Phase three in the "war on terror" now looks closer than ever. An attack on Iran.
On Wednesday an Iranian nuclear scientist became the latest of his colleagues to be assassinated. The method used was again a magnetic mine attached to his vehicle by a motorcyclist who sped off unharmed.
Iran has accused Israel of planting the devices. The US has specifically denied any involvement.
Tehran remains a signatory to the nuclear Non-Proliferation Treaty.
There have been disputes about its adherence to a voluntary additional protocol, but Iran claims that it has abided by all of the statutory conditions required by the main treaty.
Western and UN-imposed sanctions against Iran are likely to backfire against Western economies and interests with any oil embargo likely to be followed by a threatened Iranian naval blockade of the Straits of Hormuz. This in turn would choke off a large proportion of European oil supplies and force the price up to as high as $140 per barrel.
The role of Britain and the US in stoking up the flames of resentment against Iran is particularly scandalous. Any war with Iran would have more awful consequences than in Afghanistan or Iraq.
None of this is to deny that serious human rights abuses are being perpetrated by the Iranian government against trade unionists, ethnic and religious minorities, or people who protested against the outcome of the last elections.
In the Commons on Wednesday I drew attention to the continuing imprisonment of Tehran bus workers' leader Reza Shahabi and an EDM which I tabled in December supporting "the rights of independent trade unionists in Iran to represent their members without the threat of imprisonment."
However it must be noted that none of the long-standing critics of the government within the country want outside intervention or a war. Any conflict is more likely to unite than divide people in Iran.
Political change comes from within a country and not at the barrel of a Nato gun.
The basis of the Western objections to Iran is its alleged development of nuclear weapons and nuclear reprocessing.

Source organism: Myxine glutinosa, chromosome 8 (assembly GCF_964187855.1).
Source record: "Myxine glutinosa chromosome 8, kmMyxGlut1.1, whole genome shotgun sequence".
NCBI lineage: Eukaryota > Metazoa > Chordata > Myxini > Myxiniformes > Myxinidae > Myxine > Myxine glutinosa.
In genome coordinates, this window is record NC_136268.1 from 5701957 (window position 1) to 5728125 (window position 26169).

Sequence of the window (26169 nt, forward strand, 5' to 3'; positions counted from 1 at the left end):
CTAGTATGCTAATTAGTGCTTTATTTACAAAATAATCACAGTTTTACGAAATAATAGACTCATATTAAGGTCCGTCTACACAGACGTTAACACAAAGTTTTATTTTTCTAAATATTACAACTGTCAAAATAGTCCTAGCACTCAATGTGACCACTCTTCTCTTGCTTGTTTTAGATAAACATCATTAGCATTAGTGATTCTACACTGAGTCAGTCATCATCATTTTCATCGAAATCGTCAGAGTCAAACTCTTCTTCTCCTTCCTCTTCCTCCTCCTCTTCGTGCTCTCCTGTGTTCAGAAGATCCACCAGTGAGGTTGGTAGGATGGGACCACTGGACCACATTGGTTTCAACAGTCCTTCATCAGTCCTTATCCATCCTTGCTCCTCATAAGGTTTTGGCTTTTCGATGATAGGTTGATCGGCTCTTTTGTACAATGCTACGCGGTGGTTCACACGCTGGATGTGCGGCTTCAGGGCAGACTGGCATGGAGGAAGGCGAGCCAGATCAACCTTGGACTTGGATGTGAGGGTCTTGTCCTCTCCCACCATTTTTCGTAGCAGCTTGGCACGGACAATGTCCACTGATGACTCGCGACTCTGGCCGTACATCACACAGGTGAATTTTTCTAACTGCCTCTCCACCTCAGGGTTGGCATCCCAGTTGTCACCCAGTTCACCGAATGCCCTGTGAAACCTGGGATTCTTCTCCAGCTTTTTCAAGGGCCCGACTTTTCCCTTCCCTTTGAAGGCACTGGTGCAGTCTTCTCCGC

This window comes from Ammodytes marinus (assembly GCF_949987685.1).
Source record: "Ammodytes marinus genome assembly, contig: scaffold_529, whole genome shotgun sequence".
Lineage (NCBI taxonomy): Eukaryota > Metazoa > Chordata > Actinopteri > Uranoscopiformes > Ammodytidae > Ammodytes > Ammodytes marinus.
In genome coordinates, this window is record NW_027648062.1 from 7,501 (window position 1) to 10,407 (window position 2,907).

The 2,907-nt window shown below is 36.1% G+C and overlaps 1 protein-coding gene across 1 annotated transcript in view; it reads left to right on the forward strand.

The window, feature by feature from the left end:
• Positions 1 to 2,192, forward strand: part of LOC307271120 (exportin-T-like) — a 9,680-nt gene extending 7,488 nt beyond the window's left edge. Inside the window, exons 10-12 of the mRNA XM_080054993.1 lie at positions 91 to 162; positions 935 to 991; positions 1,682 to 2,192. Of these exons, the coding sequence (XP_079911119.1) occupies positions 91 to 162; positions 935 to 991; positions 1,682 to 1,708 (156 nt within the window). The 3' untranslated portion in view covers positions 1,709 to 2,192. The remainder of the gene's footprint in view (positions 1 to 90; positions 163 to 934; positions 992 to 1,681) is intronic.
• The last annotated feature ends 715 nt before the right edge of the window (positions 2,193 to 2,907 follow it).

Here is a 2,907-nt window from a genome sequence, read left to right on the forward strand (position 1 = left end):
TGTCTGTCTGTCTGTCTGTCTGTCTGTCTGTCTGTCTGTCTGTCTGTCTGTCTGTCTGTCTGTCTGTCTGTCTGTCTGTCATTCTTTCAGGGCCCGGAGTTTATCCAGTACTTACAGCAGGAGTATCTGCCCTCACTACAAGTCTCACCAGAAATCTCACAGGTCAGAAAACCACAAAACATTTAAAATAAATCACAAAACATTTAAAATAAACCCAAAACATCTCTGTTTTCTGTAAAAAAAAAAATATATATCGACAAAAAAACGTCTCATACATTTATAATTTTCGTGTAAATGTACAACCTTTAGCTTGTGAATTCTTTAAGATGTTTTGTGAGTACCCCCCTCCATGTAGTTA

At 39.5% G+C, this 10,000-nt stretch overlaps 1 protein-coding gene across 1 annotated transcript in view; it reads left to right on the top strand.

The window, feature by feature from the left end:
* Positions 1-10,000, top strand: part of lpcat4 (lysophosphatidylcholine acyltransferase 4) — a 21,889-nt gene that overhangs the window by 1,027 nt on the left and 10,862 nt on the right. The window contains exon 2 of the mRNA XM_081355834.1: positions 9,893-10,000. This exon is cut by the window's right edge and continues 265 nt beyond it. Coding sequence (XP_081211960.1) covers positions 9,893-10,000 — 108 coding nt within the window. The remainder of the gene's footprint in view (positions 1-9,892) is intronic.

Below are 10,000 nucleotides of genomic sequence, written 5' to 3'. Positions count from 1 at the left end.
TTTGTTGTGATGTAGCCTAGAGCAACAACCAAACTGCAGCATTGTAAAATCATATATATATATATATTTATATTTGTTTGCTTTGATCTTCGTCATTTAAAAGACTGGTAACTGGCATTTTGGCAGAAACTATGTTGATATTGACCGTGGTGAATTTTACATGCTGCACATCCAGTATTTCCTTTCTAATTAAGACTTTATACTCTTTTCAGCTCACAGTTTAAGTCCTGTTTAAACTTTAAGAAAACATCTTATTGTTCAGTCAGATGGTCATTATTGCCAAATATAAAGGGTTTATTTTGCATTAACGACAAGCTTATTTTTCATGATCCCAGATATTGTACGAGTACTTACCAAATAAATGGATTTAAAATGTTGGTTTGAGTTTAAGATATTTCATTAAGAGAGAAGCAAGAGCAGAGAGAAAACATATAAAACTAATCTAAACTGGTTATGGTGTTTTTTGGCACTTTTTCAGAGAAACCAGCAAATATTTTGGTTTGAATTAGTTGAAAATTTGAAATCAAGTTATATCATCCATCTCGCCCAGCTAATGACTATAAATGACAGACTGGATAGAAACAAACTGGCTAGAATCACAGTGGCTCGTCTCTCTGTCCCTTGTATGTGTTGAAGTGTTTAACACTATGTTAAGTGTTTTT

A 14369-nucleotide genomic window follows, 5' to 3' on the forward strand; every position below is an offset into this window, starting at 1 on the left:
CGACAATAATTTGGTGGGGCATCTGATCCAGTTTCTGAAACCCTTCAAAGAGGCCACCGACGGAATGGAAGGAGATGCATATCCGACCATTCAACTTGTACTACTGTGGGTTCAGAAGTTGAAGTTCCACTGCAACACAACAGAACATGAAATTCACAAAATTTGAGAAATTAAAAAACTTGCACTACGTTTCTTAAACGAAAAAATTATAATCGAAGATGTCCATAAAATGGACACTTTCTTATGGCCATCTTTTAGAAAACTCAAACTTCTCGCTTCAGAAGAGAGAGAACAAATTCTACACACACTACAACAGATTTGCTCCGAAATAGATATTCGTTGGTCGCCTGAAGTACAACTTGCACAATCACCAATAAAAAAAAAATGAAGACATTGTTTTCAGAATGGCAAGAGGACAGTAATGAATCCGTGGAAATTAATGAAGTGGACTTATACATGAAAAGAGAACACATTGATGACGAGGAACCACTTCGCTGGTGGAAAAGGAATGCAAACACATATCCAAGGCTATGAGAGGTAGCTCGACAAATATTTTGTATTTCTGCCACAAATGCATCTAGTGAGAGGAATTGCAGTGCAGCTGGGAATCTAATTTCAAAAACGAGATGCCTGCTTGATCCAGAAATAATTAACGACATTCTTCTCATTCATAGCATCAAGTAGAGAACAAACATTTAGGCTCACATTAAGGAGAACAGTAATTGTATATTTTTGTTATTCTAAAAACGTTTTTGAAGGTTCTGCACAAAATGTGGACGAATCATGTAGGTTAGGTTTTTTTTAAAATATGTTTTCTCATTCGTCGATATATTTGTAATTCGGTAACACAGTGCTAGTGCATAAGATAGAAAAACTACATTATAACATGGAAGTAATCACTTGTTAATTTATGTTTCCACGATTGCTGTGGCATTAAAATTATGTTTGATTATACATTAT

At last year's NPT review conference a clear resolution was adopted calling for a nuclear-free Middle East which would mean that Israel would have to publicly admit to ownership and possession of nuclear weapons and be prepared to engage in negotiations for disarmament along with the continued non-possession of nuclear weapons of every other country in the region.
I have tabled a parliamentary motion which reads:
"That this House welcomes the government's support for the establishment of a Weapons of Mass Destruction-Free Zone in the Middle East since the 2010 Non-Proliferation Treaty Review Conference; welcomes progress in appointing a host country and facilitator in Finland and Jaakko Laajava; notes that with growing tension the establishment of the zone is vital to the long-term peace and security of the region; believes it vital that no state in the region develops, produces, acquires or permits the stationing on their territories, or territories under their control, of nuclear weapons; and urges the government to do all it can to ensure that a conference involving all states in the region takes place in 2012."
Barack Obama signalled a historic shift in US defence strategy during his recent Asia-Pacific tour. His speech last week on the future role of the US armed forces provided further evidence of this change.
The path he has mapped out echoes the country's 19th-century strategy of domination over the Caribbean and Pacific regions rather than the European theatre where its involvement was rooted in World War I, II and the cold war period through Nato.
The US already has an enormous number of bases in Asia, constructed during the Vietnam war or more recently during George W Bush's "war on terror" period after 2001.
It has now openly stated that China is its new adversary because of Beijing's rising economic and political influence.
Washington has recently worked with astonishing speed to achieve a rapprochement with the generals in Myanmar. In Australia the Labour government has agreed to the construction of a big US base in the northern city of Darwin.
At a press conference this week days ago Pentagon officials were asked what they thought of Chinese expressions of concern at US military expansion across the region. They laughingly described it as "advice that we note."
The Chinese economy is growing fast and in the foreseeable future it could overtake the US. Its holdings of dollars and other foreign currencies are enormous, as is its investment power in the US and other economies. It appears that the US military has now decided that this growing competition has to be countered by a huge deployment in Asia.
* The Stop the War Coalition has called a demonstration at the US embassy on January 28 calling for no war against either Iran or Syria.